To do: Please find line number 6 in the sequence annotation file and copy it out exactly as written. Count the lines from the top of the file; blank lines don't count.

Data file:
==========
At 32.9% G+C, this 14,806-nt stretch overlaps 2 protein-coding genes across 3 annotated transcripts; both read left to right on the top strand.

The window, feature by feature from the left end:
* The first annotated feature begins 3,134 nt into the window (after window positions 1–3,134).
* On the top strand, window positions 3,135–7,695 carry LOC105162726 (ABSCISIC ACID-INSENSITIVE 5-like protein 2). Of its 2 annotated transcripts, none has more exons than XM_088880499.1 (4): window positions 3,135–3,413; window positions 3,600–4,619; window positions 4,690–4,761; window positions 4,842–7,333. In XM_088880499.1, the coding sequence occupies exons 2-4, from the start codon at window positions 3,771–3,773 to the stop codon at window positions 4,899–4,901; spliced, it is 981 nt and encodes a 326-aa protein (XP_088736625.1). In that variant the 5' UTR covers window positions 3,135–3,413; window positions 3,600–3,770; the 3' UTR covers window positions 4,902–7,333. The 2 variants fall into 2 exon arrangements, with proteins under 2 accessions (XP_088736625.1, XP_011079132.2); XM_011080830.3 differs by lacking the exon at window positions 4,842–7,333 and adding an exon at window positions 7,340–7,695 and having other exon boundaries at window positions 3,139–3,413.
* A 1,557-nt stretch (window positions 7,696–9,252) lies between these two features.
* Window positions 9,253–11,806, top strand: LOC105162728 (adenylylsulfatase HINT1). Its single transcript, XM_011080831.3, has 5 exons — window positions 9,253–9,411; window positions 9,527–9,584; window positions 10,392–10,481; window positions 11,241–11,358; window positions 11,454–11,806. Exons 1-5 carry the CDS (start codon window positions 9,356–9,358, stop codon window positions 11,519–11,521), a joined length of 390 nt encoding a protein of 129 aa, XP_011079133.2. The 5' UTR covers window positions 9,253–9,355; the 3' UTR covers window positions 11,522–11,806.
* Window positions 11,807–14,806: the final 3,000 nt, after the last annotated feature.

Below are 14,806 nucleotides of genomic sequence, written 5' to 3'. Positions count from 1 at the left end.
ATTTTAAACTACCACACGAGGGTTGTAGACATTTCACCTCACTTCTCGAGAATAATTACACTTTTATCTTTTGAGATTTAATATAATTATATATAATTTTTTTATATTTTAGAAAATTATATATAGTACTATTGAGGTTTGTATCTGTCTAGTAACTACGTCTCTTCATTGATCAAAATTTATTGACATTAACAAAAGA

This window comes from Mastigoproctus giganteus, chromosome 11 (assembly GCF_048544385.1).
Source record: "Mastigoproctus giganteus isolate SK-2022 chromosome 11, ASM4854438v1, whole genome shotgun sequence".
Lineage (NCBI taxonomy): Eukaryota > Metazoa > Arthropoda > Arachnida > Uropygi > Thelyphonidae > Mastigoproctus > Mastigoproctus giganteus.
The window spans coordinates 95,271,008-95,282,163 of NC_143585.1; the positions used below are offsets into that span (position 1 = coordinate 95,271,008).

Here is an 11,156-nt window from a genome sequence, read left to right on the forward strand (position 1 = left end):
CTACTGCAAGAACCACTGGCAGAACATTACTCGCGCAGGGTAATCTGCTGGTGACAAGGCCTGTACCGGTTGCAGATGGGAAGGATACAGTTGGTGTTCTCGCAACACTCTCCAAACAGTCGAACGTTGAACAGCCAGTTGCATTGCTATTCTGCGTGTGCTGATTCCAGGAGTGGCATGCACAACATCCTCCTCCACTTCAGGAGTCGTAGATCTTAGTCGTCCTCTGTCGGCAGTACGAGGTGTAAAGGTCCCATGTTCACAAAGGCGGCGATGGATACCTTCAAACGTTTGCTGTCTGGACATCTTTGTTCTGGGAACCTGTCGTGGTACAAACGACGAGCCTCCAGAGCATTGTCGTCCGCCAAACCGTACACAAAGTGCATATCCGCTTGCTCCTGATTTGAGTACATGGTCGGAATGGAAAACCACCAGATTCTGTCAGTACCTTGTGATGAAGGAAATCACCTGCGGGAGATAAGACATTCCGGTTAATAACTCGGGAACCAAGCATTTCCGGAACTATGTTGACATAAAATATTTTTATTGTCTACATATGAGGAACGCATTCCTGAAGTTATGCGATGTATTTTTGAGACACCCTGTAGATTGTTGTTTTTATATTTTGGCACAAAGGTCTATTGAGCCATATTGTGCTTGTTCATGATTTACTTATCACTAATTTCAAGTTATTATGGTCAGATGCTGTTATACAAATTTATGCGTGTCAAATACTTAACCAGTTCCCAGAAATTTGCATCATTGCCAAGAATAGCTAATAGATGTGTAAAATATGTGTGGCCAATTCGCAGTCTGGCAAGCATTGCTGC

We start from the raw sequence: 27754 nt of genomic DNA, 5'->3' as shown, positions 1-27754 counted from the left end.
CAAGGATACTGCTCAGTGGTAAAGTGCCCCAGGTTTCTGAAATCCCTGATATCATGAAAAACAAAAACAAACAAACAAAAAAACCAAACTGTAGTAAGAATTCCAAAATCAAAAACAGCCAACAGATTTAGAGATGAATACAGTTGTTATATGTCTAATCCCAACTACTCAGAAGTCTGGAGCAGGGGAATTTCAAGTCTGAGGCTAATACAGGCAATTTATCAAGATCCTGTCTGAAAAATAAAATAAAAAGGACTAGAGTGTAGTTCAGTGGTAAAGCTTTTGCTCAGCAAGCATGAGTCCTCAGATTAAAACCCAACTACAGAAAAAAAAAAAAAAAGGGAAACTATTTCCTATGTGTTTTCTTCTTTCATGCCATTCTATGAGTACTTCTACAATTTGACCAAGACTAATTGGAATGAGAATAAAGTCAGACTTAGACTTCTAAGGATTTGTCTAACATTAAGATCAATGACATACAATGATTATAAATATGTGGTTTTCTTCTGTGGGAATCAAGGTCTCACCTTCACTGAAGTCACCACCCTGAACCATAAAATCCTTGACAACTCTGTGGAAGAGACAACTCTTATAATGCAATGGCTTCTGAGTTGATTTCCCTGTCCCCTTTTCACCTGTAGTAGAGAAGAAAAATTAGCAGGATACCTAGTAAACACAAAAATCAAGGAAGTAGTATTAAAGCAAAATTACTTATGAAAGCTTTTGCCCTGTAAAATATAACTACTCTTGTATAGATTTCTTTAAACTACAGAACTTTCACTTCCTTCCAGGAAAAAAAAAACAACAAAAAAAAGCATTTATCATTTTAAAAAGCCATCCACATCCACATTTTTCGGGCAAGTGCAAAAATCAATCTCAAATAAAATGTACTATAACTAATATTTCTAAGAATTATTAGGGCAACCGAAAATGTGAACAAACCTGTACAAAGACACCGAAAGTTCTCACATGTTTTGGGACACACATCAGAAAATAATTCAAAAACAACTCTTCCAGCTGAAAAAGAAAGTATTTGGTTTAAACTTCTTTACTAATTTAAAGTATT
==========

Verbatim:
* Window positions 9,253–11,806, top strand: LOC105162728 (adenylylsulfatase HINT1). Its single transcript, XM_011080831.3, has 5 exons — window positions 9,253–9,411; window positions 9,527–9,584; window positions 10,392–10,481; window positions 11,241–11,358; window positions 11,454–11,806. Exons 1-5 carry the CDS (start codon window positions 9,356–9,358, stop codon window positions 11,519–11,521), a joined length of 390 nt encoding a protein of 129 aa, XP_011079133.2. The 5' UTR covers window positions 9,253–9,355; the 3' UTR covers window positions 11,522–11,806.